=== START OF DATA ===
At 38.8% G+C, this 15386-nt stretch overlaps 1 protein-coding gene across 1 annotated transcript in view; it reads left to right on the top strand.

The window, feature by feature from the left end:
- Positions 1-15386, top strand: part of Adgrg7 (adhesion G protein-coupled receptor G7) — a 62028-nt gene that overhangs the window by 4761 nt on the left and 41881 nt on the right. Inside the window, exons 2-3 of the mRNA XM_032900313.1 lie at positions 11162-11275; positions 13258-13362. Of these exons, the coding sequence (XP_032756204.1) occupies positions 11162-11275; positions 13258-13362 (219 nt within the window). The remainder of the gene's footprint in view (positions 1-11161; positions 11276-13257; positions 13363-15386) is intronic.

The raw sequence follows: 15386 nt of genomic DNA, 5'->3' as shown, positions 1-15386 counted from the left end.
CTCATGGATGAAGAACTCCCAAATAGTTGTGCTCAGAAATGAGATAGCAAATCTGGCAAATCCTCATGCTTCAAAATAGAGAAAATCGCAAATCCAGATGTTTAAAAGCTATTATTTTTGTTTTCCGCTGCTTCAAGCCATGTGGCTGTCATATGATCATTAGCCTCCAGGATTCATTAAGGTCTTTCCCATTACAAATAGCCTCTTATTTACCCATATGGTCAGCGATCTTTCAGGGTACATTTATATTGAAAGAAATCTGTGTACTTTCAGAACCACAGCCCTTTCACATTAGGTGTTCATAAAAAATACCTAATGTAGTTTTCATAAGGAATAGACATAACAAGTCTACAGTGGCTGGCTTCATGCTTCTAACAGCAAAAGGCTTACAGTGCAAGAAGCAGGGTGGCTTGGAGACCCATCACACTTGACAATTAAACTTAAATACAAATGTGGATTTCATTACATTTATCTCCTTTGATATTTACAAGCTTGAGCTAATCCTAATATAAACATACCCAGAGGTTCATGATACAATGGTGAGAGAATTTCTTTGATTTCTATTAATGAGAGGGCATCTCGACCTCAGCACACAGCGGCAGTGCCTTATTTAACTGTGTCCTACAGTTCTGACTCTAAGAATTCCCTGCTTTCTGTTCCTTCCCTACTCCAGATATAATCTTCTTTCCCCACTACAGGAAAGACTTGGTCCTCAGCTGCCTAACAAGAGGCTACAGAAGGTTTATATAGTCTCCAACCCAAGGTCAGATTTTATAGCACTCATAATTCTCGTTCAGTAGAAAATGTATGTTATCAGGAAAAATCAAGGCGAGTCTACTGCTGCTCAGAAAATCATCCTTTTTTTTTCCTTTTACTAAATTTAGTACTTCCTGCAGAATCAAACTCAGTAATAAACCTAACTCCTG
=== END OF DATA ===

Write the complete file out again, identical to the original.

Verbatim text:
At 38.8% G+C, this 15386-nt stretch overlaps 1 protein-coding gene across 1 annotated transcript in view; it reads left to right on the top strand.

The window, feature by feature from the left end:
- Positions 1-15386, top strand: part of Adgrg7 (adhesion G protein-coupled receptor G7) — a 62028-nt gene that overhangs the window by 4761 nt on the left and 41881 nt on the right. Inside the window, exons 2-3 of the mRNA XM_032900313.1 lie at positions 11162-11275; positions 13258-13362. Of these exons, the coding sequence (XP_032756204.1) occupies positions 11162-11275; positions 13258-13362 (219 nt within the window). The remainder of the gene's footprint in view (positions 1-11161; positions 11276-13257; positions 13363-15386) is intronic.

The raw sequence follows: 15386 nt of genomic DNA, 5'->3' as shown, positions 1-15386 counted from the left end.
CTCATGGATGAAGAACTCCCAAATAGTTGTGCTCAGAAATGAGATAGCAAATCTGGCAAATCCTCATGCTTCAAAATAGAGAAAATCGCAAATCCAGATGTTTAAAAGCTATTATTTTTGTTTTCCGCTGCTTCAAGCCATGTGGCTGTCATATGATCATTAGCCTCCAGGATTCATTAAGGTCTTTCCCATTACAAATAGCCTCTTATTTACCCATATGGTCAGCGATCTTTCAGGGTACATTTATATTGAAAGAAATCTGTGTACTTTCAGAACCACAGCCCTTTCACATTAGGTGTTCATAAAAAATACCTAATGTAGTTTTCATAAGGAATAGACATAACAAGTCTACAGTGGCTGGCTTCATGCTTCTAACAGCAAAAGGCTTACAGTGCAAGAAGCAGGGTGGCTTGGAGACCCATCACACTTGACAATTAAACTTAAATACAAATGTGGATTTCATTACATTTATCTCCTTTGATATTTACAAGCTTGAGCTAATCCTAATATAAACATACCCAGAGGTTCATGATACAATGGTGAGAGAATTTCTTTGATTTCTATTAATGAGAGGGCATCTCGACCTCAGCACACAGCGGCAGTGCCTTATTTAACTGTGTCCTACAGTTCTGACTCTAAGAATTCCCTGCTTTCTGTTCCTTCCCTACTCCAGATATAATCTTCTTTCCCCACTACAGGAAAGACTTGGTCCTCAGCTGCCTAACAAGAGGCTACAGAAGGTTTATATAGTCTCCAACCCAAGGTCAGATTTTATAGCACTCATAATTCTCGTTCAGTAGAAAATGTATGTTATCAGGAAAAATCAAGGCGAGTCTACTGCTGCTCAGAAAATCATCCTTTTTTTTTCCTTTTACTAAATTTAGTACTTCCTGCAGAATCAAACTCAGTAATAAACCTAACTCCTG